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Pollutions & Toxics

Tankers in Georgia Strait - what's at risk?


Currently, the oil and gas company Kinder Morgan plans to increase the capacity of the Trans Mountain pipeline from its current 300,000 barrels per day to 890,000 barrels per day. This expansion would be for the sole purpose of transporting diluted bitumen from the tar sands for export, primarily to Asia. This increase translates into over 400 tankers per year carrying toxic tar sands oil through busy Burrard Inlet and across the Salish Sea.

www.salishseaaction.org

With the increased volume of crude oil plying our waters comes an increased risk of a major oil spill, which would impact important marine and estuarine ecologies throughout Georgia Strait. A spill would also result in damage to our economy and quality of life, from ruined fisheries to impacts on tourism and recreation.

Spill response capability and funding in BC is woefully inadequate, and lags far behind other jurisdictions. The best spill response in the world only recovers 25% of the oil, which leaves an unacceptable 75% left in the environment - forever.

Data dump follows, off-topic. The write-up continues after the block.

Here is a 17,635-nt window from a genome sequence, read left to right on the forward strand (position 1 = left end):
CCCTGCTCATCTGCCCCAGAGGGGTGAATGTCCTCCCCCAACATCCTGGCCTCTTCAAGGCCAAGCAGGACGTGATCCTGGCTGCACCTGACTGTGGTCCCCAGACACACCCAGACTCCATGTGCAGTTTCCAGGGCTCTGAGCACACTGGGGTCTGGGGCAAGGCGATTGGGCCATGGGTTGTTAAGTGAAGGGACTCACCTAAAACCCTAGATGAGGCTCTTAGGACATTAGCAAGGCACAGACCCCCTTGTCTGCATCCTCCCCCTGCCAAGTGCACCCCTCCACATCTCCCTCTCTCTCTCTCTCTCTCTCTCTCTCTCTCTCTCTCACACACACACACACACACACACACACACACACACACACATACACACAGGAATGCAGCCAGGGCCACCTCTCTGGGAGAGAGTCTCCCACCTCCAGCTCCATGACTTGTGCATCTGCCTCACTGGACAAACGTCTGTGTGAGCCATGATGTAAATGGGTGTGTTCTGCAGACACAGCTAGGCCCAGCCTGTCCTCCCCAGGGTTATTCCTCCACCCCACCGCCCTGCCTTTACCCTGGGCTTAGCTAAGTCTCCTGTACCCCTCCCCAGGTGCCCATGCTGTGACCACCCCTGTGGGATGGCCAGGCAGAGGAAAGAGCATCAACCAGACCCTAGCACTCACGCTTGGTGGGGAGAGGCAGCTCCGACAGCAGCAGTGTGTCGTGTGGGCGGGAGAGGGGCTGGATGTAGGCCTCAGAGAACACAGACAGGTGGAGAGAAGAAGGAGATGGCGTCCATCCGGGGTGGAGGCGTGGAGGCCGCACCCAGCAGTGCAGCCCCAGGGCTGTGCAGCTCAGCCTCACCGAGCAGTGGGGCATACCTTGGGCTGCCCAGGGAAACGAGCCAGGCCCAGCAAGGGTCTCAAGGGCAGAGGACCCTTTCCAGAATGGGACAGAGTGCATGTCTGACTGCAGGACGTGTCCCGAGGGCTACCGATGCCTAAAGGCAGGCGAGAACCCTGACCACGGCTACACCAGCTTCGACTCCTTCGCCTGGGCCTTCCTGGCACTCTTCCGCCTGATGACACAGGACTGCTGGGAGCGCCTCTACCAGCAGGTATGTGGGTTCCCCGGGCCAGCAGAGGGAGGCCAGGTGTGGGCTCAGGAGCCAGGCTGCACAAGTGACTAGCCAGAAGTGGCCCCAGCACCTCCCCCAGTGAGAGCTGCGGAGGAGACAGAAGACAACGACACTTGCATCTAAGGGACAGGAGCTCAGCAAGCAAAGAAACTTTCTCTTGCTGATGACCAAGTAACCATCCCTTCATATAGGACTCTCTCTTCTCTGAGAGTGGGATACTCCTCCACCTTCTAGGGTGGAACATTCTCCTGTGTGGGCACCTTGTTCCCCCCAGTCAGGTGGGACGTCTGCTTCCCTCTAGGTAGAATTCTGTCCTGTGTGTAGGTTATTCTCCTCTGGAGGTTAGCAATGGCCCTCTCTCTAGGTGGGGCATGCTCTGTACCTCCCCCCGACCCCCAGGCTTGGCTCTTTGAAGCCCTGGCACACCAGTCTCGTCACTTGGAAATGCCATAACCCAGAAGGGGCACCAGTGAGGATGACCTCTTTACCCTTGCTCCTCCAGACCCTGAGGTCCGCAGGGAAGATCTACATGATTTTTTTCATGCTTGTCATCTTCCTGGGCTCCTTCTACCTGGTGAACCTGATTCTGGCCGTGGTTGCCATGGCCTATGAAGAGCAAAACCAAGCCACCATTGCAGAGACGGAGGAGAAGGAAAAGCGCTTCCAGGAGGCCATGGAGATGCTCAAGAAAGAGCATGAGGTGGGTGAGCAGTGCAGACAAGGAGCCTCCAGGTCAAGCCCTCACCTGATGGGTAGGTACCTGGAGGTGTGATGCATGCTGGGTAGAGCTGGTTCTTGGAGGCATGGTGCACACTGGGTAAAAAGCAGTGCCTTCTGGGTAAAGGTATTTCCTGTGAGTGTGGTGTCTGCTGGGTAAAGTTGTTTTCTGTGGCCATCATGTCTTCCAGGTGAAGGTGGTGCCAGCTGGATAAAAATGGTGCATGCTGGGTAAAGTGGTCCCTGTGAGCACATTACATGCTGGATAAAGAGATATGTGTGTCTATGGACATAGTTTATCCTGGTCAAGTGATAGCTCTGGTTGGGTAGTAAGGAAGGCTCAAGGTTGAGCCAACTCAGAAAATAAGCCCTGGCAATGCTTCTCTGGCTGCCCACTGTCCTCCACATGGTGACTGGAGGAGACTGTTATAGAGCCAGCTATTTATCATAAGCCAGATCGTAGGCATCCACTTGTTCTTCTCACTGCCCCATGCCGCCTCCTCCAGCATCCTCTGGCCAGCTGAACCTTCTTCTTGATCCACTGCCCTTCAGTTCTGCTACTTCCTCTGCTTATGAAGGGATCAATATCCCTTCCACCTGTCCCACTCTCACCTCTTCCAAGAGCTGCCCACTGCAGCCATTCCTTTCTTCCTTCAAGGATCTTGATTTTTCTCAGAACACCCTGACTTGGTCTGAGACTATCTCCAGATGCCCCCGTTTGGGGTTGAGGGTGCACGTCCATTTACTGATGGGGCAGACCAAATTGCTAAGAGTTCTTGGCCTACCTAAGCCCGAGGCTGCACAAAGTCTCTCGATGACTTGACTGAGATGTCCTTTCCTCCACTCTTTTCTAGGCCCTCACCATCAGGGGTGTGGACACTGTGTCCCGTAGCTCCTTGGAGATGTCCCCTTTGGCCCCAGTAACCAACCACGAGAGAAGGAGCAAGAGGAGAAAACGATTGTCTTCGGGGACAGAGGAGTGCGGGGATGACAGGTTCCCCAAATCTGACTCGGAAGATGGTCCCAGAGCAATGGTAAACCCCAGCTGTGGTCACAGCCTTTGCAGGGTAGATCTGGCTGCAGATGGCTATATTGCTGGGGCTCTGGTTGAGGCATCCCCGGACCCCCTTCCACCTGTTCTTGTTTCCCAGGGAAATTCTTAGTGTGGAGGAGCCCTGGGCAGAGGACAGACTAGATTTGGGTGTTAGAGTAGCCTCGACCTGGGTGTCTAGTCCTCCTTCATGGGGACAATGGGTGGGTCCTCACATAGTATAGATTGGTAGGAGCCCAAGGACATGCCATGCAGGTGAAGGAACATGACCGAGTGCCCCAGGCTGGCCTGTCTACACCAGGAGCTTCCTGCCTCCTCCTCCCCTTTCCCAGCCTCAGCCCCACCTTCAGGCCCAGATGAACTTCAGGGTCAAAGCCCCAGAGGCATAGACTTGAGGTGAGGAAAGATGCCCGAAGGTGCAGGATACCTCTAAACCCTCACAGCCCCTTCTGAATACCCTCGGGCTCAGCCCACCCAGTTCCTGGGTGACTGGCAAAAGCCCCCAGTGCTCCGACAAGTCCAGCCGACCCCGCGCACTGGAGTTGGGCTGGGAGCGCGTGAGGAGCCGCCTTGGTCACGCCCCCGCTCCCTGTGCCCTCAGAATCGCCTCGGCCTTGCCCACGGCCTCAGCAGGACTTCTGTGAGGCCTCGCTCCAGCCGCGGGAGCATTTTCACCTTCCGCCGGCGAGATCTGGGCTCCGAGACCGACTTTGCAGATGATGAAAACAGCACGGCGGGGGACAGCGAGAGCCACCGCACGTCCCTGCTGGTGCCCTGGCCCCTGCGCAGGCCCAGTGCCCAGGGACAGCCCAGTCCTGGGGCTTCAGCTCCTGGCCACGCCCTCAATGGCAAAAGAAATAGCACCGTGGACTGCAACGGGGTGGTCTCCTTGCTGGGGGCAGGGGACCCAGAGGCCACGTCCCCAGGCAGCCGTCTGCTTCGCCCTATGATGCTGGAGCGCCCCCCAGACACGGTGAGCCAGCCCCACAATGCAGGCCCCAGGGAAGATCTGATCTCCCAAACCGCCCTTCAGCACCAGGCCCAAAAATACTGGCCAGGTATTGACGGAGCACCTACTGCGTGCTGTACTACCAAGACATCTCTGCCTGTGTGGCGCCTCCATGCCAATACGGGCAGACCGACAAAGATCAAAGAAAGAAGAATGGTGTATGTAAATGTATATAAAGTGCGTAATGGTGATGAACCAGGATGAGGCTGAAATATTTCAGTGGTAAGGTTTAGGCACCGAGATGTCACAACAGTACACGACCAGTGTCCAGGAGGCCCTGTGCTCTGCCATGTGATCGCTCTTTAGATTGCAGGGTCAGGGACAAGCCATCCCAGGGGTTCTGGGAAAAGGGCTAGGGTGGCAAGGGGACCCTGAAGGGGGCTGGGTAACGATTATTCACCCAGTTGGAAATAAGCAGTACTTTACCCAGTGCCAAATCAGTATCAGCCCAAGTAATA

The Kinder Morgan proposal is also on the frontlines of the climate change challenge. The tar sands oil - the dirtiest fuel on earth - that would be carried by Kinder Morgan would be responsible for emissions of up to 175 million tonnes of carbon dioxide per year - four times more than BC's entire annual C02 emissions.

Approving the Kinder Morgan proposal would lock BC into a climate polluting path, away from the climate leadership the province has been taking steps towards, and away from investment in alternative sources of energy

Background 

  • GSA's article (Crude Oil Tankers in Georgia Strait: a concerned citizens perspective), October 2011 issue of the industry magazineBC Shipping News

Take Action

Reports

  • Fraser River Tanker Traffic Study - Full Report (June, 2012)
  • Fraser River Tanker Traffic Study - Summary (June, 2012)

Video

  • Video: Overview of risks of increased tanker traffic on south coast (Paul Manley, November 2010)

Other links


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